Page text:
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The Wealth of New Choices With Robot Vacuum Cleaners

The Wealth of New Choices With Robot Vacuum Cleaners

Robot vacuum cleaners strike me as an essential appliance for our busy modern lives. The Roomba, made by iRobot, has been my choice. But Liam McCabe, a senior writer at The Wirecutter and Sweethome, the New York Times sites that evaluate products, has been testing these things since 2013 and says there is now a better option.

Was the displacement of a Roomba by a rival a really big deal?

It was pretty surprising. The Roomba 650 had been the pick since we first had a robot vacuum guide, back in 2012. It was the lowest-cost bot that didn’t usually get stuck, and was also strong enough to pick up most of the noticeable debris on most floors. They just got undercut. (iRobot this week replaced the Roomba 650 with the Roomba 690, essentially the same robot but now compatible with Alexa and a phone app.)

How so?

The secret to the Roomba 650 was the navigation. All the other cheap competitors up until recently had poor navigation. They’d get stuck on really basic obstacles like any kind of carpet fringe or stray cable, or just bop around in circles not cleaning anything. A lot of them didn’t even have brush rollers, so they didn’t do much on carpets.

But then a batch of pretty good cheap models popped up. It sort of surprised us.

So why did the Eufy RoboVac 11 win?

It navigates just about as well as the Roomba 650 — not exactly the same behavior, but pretty close. It’s less likely to get caught on cords but slightly more likely to struggle crossing thresholds. On balance, it’s really pretty similar.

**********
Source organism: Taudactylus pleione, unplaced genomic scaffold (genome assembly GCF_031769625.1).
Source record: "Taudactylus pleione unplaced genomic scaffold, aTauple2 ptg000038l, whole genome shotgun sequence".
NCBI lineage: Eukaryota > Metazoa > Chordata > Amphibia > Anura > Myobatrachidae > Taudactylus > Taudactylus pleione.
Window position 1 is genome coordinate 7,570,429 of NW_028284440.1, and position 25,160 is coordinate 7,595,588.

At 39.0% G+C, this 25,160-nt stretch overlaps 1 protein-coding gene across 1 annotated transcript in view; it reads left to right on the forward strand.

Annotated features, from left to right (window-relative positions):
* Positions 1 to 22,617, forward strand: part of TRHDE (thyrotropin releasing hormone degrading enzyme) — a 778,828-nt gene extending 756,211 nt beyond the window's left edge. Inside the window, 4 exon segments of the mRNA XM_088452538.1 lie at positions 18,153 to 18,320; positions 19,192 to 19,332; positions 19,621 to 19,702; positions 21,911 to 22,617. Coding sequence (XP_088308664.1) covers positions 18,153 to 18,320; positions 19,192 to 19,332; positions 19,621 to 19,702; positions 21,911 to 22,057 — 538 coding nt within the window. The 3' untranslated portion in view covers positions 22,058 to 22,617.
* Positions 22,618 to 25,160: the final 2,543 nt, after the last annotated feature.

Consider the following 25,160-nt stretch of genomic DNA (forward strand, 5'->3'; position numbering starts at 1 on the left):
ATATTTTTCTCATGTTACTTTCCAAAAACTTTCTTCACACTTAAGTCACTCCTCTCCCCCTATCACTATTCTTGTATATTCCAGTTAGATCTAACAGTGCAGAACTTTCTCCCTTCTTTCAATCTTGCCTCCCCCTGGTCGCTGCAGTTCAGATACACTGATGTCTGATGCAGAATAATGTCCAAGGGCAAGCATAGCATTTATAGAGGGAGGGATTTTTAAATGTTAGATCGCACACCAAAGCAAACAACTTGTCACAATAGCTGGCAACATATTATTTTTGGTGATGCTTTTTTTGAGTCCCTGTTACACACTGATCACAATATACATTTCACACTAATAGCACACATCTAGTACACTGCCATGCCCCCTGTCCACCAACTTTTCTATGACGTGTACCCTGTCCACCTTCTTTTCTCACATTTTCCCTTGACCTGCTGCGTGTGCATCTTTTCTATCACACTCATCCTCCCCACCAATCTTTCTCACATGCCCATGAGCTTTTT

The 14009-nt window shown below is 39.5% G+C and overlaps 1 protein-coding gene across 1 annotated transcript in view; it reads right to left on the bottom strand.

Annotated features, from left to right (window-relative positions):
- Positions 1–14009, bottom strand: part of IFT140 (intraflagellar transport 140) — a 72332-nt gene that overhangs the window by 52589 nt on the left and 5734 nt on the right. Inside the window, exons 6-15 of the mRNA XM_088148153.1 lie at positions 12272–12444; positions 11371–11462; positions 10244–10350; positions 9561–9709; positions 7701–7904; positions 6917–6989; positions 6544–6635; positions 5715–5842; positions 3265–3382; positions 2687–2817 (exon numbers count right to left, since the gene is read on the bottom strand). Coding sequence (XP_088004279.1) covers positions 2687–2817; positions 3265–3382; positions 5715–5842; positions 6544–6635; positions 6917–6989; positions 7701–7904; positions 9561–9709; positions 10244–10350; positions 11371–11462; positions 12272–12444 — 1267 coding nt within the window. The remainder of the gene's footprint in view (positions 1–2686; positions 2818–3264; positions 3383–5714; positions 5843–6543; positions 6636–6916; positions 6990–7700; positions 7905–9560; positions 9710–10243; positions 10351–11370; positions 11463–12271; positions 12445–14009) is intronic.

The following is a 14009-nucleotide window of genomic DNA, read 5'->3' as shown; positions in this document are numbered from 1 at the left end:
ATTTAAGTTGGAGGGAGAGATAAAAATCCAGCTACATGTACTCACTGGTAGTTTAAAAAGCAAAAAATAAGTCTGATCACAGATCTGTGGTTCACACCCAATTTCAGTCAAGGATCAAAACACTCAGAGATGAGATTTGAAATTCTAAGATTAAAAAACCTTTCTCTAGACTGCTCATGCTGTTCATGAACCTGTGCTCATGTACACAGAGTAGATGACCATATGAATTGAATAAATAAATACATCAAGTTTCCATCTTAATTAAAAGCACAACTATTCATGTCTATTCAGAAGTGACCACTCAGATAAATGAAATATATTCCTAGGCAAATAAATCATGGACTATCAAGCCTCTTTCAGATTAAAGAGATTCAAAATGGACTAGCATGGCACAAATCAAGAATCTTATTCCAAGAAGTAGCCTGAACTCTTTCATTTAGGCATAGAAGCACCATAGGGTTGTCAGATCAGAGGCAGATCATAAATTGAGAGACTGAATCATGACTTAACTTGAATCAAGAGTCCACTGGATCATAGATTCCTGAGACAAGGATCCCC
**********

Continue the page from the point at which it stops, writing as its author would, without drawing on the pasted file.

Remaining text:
And it is cheaper?

At least $80 cheaper and it’s sometimes closer to $200 cheaper, depending on sale prices. The Roomba 650 can still cost $375. Sometimes the Eufy is $185-ish.

I will say that iRobot, the maker of Roombas, is really good about supporting its old products. I’m not sure if Eufy and some of these other low-cost brands will support their robots the way that iRobot has. But Eufy is a sub-brand of Anker, which has so far been very good at supporting its products.

The robots wear out faster than human-driven vacuums. Why?

Vacuums, in general, have a tough job. They’re picking up grime and grit that can wear on mechanical parts. The robovacs are battery powered, so that’s always a failure point. And compared to cordless human-driven vacuums, they spend more time running, so the batteries wear out in fewer uses. When you vacuum by hand, I think the average is something like 25 minutes per week, but if you run a Roomba three times a week, that’s already three hours, minimum.

How did you reach the conclusion that the Eufy is the best bet?

So I test these at home. First, I let the bots loose and try to see what they struggle with. Then I purposely set up an obstacle course. I have this Turkish-style area rug that can be pretty challenging for bots, because the edges don’t sit flush with the floor anymore; it’s not rubber-backed, so it can get pushed around; and it has tassels on the ends.

(You can see a GIF of it in the current guide.)

That can winnow out some models pretty quickly.

I test for small-particle pickup: baby powder and crumbs. Some of the weaker bots can struggle to pick those up. I also set up tightly arranged chairs because some bots can struggle to navigate around the legs effectively, or they just go around without going under them, leaving debris behind. I tie different USB and charging cords to the legs of those chairs and lay a power cable across the floor to see if they get caught.

What about pet hair?

I don’t include pet hair in the obstacle course because in my experience, most bots can get most pet hair off the floor. Sometimes it ends up wrapped around the brush rather than in the bin, but I can pretty much figure out what I need to know about the pet hair performance just by looking at the design of the brush roll.

Are you a neat freak? You must have the world’s cleanest house.

The thing is, I need to let it get kind of dirty to see how well the vacuums work.